Sta Hungry Stay Foolish

Stay Hungry. Stay Foolish.

A blog by Leon Oudejans

Relationship vs Situationship

Recently, the Belgian newspaper De Standaard published a (Dutch language) article: Do we have a relation? No, a situation. I got curious. Apparently, a situationship is a new buzz word; it’s even already mentioned on Wikipedia: “a portmanteau of situational and relationship“.

“Non-committal relationships are so common, it seems like a new Urban Dictionary term for a casual something-or-other is coined every single day. First, there was “booty call.” Next: “friends with benefits.” And now: “situationship.” So what, exactly, does the buzzy term mean?” Women’s Health (2021)

Actually, I might be in a situationship while not even being aware of it. She and I have consciously chosen not to label what we have. A label creates expectations, by ourselves and/or by others. Expectations often result in disappointments because reality runs its own course.

Why do people need, want and/or believe in defining or labelling anything that we see?

“The tendency to classify and categorize objects is a deeply ingrained aspect of human nature. In many cases, this is a good thing. Without this ability, we’d quickly get overwhelmed in every new encounter. Nevertheless, this fundamental skill can also be extremely damaging, especially when it comes to categorizing people.” Psychology Today, 2012: The Pesky Persistence of Labels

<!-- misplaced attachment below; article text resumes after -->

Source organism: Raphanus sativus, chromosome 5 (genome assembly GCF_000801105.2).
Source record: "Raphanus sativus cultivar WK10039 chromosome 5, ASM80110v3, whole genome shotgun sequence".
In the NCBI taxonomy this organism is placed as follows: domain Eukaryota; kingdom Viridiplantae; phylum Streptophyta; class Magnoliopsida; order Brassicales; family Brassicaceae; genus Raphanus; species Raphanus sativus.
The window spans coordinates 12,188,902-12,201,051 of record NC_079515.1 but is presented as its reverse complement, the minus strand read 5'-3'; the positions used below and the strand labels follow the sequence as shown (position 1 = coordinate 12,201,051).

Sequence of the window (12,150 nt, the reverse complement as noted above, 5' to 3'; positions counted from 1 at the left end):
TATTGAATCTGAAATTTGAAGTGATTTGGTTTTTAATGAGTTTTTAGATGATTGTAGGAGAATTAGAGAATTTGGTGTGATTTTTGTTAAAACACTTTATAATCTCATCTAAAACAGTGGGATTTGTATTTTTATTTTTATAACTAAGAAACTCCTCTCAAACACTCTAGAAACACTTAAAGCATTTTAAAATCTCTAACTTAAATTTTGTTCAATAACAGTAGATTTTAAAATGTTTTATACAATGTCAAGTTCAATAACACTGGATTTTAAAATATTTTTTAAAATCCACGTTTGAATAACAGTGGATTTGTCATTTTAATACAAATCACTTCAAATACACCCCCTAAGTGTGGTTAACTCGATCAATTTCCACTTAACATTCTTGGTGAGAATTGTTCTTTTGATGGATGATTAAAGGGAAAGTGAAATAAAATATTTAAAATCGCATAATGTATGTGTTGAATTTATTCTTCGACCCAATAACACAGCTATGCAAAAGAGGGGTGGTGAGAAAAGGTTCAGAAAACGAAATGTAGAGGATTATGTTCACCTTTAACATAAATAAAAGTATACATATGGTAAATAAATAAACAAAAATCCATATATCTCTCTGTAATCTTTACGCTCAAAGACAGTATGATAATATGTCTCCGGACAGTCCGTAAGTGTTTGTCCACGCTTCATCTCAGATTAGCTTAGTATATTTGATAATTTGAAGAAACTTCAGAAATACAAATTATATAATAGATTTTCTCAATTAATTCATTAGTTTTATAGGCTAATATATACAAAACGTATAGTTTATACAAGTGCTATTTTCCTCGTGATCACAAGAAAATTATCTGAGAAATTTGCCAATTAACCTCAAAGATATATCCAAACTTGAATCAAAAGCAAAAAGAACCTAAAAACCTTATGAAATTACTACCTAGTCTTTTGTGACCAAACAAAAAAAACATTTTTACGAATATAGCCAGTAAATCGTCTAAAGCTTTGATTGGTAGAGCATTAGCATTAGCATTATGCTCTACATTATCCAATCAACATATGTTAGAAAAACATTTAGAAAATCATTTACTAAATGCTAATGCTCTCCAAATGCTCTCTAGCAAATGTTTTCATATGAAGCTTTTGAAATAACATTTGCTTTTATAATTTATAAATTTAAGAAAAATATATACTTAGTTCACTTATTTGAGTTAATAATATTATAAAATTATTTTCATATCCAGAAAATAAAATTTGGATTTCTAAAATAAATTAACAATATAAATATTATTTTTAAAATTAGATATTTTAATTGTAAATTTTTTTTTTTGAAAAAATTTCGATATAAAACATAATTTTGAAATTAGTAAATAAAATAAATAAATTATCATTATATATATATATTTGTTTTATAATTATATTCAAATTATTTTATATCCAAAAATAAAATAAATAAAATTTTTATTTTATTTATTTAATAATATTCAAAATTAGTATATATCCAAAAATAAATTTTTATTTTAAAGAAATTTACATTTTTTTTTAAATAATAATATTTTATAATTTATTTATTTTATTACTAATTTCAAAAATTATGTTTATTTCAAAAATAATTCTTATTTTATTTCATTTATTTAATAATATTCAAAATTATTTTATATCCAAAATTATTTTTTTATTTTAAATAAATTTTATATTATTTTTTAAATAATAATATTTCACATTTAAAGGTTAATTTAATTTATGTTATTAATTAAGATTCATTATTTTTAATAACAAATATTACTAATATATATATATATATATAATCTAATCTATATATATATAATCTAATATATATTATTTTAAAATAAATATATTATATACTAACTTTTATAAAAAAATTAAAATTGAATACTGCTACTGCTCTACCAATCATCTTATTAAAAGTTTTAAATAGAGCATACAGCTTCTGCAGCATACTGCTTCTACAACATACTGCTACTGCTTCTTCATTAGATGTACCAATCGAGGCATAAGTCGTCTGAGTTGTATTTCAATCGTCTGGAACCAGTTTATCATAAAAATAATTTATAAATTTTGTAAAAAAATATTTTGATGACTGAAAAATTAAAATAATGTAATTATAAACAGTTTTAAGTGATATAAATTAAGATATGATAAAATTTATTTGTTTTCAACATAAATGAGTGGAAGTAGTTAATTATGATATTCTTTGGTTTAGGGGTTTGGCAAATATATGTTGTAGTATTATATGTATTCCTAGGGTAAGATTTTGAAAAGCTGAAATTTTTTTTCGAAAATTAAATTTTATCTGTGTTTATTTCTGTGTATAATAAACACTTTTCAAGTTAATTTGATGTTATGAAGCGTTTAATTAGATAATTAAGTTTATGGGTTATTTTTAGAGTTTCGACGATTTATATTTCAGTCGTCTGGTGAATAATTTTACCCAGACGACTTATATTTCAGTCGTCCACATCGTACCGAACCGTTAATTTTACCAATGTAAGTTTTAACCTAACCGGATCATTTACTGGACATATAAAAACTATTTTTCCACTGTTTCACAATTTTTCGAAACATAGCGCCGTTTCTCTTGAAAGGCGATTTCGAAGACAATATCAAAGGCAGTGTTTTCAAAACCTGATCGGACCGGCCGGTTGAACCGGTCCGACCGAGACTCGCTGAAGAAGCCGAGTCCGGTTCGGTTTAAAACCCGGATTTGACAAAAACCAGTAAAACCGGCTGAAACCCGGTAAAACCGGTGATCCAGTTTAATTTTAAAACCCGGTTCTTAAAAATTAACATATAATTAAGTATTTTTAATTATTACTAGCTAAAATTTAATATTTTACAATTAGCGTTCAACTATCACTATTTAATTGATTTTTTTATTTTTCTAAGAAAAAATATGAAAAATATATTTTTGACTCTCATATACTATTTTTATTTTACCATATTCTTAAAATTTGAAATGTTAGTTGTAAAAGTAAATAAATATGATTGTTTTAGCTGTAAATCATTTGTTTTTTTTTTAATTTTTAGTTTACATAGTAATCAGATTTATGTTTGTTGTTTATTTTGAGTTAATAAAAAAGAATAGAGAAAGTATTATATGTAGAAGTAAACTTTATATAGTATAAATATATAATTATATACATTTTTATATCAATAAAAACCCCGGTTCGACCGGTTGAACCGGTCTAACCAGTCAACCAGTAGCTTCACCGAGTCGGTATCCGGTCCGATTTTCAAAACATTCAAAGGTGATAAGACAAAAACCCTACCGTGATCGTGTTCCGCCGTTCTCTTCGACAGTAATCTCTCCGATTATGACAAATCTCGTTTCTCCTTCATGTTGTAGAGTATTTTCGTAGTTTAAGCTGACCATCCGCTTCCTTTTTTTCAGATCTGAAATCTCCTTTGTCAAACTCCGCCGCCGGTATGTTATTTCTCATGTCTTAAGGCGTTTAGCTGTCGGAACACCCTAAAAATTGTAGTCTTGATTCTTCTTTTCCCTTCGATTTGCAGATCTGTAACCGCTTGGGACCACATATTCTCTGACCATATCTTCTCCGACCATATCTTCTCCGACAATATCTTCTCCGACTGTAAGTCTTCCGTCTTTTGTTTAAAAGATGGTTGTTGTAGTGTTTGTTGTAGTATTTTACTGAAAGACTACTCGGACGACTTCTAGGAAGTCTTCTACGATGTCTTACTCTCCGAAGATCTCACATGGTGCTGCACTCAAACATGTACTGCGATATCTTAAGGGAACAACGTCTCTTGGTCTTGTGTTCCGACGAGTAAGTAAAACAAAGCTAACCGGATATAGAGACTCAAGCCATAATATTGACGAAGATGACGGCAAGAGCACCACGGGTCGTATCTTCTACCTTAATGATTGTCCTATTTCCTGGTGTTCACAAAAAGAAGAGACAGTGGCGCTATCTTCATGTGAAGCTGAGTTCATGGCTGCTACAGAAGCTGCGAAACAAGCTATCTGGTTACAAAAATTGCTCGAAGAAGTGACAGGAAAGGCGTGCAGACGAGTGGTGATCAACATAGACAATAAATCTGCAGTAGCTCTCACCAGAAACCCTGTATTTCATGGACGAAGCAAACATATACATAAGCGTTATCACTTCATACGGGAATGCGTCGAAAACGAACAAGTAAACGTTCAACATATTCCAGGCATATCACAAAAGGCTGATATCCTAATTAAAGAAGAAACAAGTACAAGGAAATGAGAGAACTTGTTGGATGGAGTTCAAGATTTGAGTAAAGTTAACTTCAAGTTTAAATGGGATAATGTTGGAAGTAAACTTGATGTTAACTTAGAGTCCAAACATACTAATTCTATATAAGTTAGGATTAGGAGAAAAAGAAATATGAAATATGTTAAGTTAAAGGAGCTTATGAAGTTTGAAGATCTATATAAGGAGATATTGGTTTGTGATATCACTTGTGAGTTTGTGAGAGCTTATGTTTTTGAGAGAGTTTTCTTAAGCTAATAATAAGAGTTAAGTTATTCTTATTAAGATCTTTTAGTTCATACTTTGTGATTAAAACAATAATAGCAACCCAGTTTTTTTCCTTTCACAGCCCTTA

Example: a friendship triggers questions about (not) having a relationship. A relationship triggers questions about (the lack of) cohabitation. Cohabitation triggers questions about (the absence of) marriage. Marriage triggers questions about (not) having children. Almost nobody dares questioning a divorce.

Recently, we went to Bruges. The B&B owner assumed that we were married. She was almost shocked hearing us saying that we were not and that both our marriages had been traumatic. She apologized for (assuming that label and) asking. The assumption is the mother of all mistakes (my 2015 blog).

Probably, labelling is part of making assumptions. A 2020 Medium article argues the opposite: Labels lead to assumptions. The chicken or egg question hardly matters; the habit does. I suppose that a label assists us in memorizing. Hence, our labels are like (computing) attributes for data retrieval purposes.

Essentially, there is nothing wrong with labels: we need them (eg, our memory), and we want them (eg, our identity). Unfortunately, we also believe in them (eg, social stigmas).

“It ain’t what they call you, it’s what you answer to.” A quote by W.C. Fields (1880-1946), an American comedian and writer.

I Am NOT Black, You are NOT White (2015) by Prince Ea
artist, facebook, video, YouTube, Wiki

Note: all markings (bolditalicunderlining) by LO unless in quotes or stated otherwise.


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